|The first excerpt represents the element of Air. It speaks of mental influences and the process of thought, and is drawn from The Legend of Sleepy Hollow by Washington Irving:
things, and must be looked after, but girls can take care of
themselves. Thus, while the busy dame bustled about the house, or
plied her spinning-wheel at one end of the piazza, honest Balt
would sit smoking his evening pipe at the other, watching the
achievements of a little wooden warrior, who, armed with a sword
in each hand, was most valiantly fighting the wind on the
pinnacle of the barn. In the mean time, Ichabod would carry on
his suit with the daughter by the side of the spring under the
great elm, or sauntering along in the twilight, that hour so
favorable to the lover's eloquence.
I profess not to know how women's hearts are wooed and won.
The Legend of Sleepy Hollow
|The second excerpt represents the element of Fire. It speaks of emotional influences and base passions, and is drawn from The Strange Case of Dr. Jekyll and Mr. Hyde by Robert Louis Stevenson:
therefore seemed to point to this; that I was slowly losing hold
of my original and better self, and becoming slowly incorporated
with my second and worse.
Between these two, I now felt I had to choose. My two natures
had memory in common, but all other faculties were most unequally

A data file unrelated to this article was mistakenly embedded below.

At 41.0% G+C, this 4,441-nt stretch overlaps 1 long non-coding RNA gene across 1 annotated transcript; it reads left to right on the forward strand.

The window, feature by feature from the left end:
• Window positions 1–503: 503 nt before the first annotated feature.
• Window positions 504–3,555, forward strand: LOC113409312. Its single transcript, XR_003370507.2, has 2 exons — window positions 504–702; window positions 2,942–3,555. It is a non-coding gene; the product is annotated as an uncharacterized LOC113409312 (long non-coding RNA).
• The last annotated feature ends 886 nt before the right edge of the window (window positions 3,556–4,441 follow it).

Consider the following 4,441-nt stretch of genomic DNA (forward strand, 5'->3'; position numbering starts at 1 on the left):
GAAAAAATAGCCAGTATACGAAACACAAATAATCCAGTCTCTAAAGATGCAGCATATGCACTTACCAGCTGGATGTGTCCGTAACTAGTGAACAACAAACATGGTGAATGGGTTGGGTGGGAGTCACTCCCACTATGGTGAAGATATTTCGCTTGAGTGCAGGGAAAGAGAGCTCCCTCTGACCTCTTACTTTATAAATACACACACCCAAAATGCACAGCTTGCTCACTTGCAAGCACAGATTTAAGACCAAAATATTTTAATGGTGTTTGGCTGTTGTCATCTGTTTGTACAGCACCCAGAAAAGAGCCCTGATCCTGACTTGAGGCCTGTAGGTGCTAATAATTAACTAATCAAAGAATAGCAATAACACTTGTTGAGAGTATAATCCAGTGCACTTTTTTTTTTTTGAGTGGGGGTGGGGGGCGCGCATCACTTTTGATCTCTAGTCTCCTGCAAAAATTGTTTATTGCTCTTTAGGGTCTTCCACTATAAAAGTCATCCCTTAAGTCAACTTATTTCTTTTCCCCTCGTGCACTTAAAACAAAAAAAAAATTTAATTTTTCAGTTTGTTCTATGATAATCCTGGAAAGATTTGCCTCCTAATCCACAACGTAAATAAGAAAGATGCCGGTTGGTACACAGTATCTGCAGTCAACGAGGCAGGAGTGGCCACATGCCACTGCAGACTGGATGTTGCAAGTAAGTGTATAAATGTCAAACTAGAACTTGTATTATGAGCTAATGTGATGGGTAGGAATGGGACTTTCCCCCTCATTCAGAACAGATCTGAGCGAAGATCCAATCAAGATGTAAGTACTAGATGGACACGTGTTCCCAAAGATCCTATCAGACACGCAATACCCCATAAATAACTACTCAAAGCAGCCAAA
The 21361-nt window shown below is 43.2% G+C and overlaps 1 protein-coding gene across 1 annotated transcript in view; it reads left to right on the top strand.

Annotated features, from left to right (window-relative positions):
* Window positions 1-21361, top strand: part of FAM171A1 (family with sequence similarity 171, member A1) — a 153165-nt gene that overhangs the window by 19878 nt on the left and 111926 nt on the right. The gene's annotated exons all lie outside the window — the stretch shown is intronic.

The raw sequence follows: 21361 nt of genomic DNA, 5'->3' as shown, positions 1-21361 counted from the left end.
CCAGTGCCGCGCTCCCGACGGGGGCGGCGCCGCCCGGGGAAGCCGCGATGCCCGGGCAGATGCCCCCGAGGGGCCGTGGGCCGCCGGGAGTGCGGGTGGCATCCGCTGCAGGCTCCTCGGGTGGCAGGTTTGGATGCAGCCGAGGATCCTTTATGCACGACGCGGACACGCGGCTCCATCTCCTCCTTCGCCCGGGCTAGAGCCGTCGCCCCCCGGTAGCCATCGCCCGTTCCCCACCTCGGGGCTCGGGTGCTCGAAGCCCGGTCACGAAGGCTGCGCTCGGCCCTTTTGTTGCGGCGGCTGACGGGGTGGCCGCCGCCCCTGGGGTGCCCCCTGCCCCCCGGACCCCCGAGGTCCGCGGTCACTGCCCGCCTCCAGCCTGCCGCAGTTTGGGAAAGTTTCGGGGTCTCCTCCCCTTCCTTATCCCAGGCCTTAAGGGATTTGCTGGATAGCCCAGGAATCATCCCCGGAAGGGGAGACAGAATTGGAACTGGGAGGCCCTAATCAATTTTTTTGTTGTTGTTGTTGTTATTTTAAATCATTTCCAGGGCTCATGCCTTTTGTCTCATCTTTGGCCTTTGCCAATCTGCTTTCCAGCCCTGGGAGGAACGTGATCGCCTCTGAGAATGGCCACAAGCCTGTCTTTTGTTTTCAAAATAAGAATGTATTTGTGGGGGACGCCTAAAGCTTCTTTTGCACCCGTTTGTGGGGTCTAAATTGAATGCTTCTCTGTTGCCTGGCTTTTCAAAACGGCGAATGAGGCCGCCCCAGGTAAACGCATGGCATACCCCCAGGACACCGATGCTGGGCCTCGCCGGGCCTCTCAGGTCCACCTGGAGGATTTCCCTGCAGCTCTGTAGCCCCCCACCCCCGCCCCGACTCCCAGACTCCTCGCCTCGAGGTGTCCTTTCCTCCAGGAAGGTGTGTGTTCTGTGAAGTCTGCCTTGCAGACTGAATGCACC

shared between them. Jekyll (who was composite) now with the most
sensitive apprehensions, now with a greedy gusto, projected and
shared in the pleasures and adventures of Hyde; but Hyde was
indifferent to Jekyll, or but remembered him as the mountain
bandit remembers the cavern in which he conceals himself from
pursuit. Jekyll had more than a father's interest; Hyde had more
The Strange Case of Dr. Jekyll and Mr. Hyde
|The third excerpt represents the element of Water. It speaks of pure spiritual influences and feelings of love, and is drawn from The Adventures of Huckleberry Finn by Mark Twain:
sheets to make Jim a rope ladder, we're going to get
into trouble with Aunt Sally, just as sure as you're
born. Now, the way I look at it, a hickry-bark ladder
don't cost nothing, and don't waste nothing, and is
just as good to load up a pie with, and hide in a straw
tick, as any rag ladder you can start; and as for Jim,
he ain't had no experience, and so he don't care what
kind of a --"
"Oh, shucks, Huck Finn, if I was as ignorant as
you I'd keep still -- that's what I'D do. Who ever
heard of a state prisoner escaping by a hickry-bark
The Adventures of Huckleberry Finn
|The fourth excerpt represents the element of Earth. It speaks of physical influences and the impact of the unseen on the visible world, and is drawn from Phantasmagoria and Other Poems by Lewis Carroll:
Coughed and said it 'didn't matter,'
Bit his lip and changed the subject.
Nor in this was he mistaken,
As the picture failed completely.
So in turn the other sisters.
Last, the youngest son was taken:
Very rough and thick his hair was,
Very round and red his face was,
Very dusty was his jacket,
Very fidgety his manner.
And his overbearing sisters